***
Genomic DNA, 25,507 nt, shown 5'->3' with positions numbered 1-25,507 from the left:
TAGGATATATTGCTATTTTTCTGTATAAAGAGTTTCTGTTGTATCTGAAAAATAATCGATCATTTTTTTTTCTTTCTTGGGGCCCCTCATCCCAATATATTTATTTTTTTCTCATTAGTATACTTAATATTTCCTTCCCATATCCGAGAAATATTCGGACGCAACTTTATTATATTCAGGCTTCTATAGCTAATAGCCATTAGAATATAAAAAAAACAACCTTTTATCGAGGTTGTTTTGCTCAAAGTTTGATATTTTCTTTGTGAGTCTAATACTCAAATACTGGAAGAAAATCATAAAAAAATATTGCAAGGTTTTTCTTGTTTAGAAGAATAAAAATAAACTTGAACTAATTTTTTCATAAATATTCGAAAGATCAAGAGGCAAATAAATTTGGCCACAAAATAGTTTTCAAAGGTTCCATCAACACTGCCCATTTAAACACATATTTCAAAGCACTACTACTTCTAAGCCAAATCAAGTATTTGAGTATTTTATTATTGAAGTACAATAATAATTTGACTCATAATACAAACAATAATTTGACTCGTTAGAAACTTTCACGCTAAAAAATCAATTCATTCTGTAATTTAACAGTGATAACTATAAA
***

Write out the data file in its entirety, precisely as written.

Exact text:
Genomic DNA, 25,507 nt, shown 5'->3' with positions numbered 1-25,507 from the left:
TAGGATATATTGCTATTTTTCTGTATAAAGAGTTTCTGTTGTATCTGAAAAATAATCGATCATTTTTTTTTCTTTCTTGGGGCCCCTCATCCCAATATATTTATTTTTTTCTCATTAGTATACTTAATATTTCCTTCCCATATCCGAGAAATATTCGGACGCAACTTTATTATATTCAGGCTTCTATAGCTAATAGCCATTAGAATATAAAAAAAACAACCTTTTATCGAGGTTGTTTTGCTCAAAGTTTGATATTTTCTTTGTGAGTCTAATACTCAAATACTGGAAGAAAATCATAAAAAAATATTGCAAGGTTTTTCTTGTTTAGAAGAATAAAAATAAACTTGAACTAATTTTTTCATAAATATTCGAAAGATCAAGAGGCAAATAAATTTGGCCACAAAATAGTTTTCAAAGGTTCCATCAACACTGCCCATTTAAACACATATTTCAAAGCACTACTACTTCTAAGCCAAATCAAGTATTTGAGTATTTTATTATTGAAGTACAATAATAATTTGACTCATAATACAAACAATAATTTGACTCGTTAGAAACTTTCACGCTAAAAAATCAATTCATTCTGTAATTTAACAGTGATAACTATAAA